Just ran across this article on The Lone Sysadmin blog along with some comments from readers and figured that I would post here in reference to it seeing as I work for Tripwire and am pretty close the development of the ConfigCheck tool and the full Tripwire Enterprise solutions.
Bob asks the question: “Is ESX a Linux distro or an appliance?” we’ll.. that depends on the version you are running, if you are running ESX 3.0 or 3.5 then it’s really more of a linux distro since it has a service console and a bunch of linux binaries. If you are running the newest ESX 3i (also called ESXi sometimes) then it is really more of an appliance since there is no service console and hence no method of directly connecting to the system like you can with 3.0/3.5. In fact I believe that while you can install it on a standard disk based server (I have, it’s quick and easy) it is really intended to be OEM’d on a chip from vendors such as Dell and HP.
So.. back to the real issue. If you treat ESX 3.0/3.5 like an appliance and take a ‘hands-off’ approach then over time you will have an insecure hypervisor. VirtualCenter has an update manager plug-in that helps you keep the ESX hosts patched so that is one method of keeping it up to date.. at least in-so-far as system binaries go. However there is nothing in VC that addresses incorrect or insecure configurations. That is where ConfigCheck comes in and provides an easy means to spot check your ESX server configurations and provide remediation guidance. This is important since there are settings that are not set securely via a standard ESX installation. Heck.. this is true of most software installations as they generally tend towards more flexible / open access and it is up to the enduser to lock them down, the same is true of ESX.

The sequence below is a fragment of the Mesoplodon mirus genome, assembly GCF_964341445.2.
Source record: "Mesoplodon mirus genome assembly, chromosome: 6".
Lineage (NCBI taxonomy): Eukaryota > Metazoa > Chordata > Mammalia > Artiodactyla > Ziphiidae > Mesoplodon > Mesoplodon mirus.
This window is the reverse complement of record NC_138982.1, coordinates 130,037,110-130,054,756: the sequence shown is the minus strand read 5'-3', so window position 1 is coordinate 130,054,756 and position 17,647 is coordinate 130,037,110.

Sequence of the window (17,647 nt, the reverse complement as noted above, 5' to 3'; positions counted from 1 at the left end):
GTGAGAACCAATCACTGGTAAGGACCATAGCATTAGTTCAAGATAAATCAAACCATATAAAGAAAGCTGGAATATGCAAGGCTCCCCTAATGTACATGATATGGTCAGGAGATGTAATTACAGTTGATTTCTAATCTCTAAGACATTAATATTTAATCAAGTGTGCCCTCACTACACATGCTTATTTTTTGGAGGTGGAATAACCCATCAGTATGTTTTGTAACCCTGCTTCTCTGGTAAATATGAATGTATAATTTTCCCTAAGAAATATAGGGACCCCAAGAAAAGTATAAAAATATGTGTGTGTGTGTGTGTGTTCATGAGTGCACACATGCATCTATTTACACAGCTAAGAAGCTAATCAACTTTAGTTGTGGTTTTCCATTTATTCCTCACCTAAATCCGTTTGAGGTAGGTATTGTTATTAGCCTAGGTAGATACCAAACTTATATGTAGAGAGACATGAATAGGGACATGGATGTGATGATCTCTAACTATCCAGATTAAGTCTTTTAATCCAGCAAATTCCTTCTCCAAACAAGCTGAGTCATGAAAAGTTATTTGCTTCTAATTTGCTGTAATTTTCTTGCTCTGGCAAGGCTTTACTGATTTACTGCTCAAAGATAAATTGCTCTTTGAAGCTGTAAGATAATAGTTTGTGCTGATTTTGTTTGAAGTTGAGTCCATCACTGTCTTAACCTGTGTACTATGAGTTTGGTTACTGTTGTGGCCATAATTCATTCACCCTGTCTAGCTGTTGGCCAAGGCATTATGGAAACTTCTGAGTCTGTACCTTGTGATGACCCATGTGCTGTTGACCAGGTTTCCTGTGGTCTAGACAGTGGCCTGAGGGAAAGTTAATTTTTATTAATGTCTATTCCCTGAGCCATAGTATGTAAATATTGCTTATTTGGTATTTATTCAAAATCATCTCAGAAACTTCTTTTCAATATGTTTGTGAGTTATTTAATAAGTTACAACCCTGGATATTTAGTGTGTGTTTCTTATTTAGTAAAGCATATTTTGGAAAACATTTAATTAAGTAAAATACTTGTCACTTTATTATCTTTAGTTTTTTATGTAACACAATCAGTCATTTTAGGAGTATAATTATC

Another question was: “Will it mess up something in the future when a patch from VMware assumes something about my environment that isn’t true because I’ve changed it?” I don’t think so and that is simply because ConfigCheck is based entirely on the VMware hardening guidelines from VMware themselves. Theoretically a future patch might have an issue since rapid change is the norm in our industry (and right now especially true of VMW) but then again we will always be subject to possibilities like that. In any case I really can’t imagine you going sideways by making sure your ESX systems are configured to the Vendors (VMware’s) own hardening guidelines.
As one person commented on Bob’s blog though, if you are testing servers that are purely in a controlled test/dev environment then you may indeed decide not to fully harden the ESX servers since you do give up some flexibility (the age old security vs convenience issue) but for ESX servers hosting production applications, you will definitely want to fully harden them.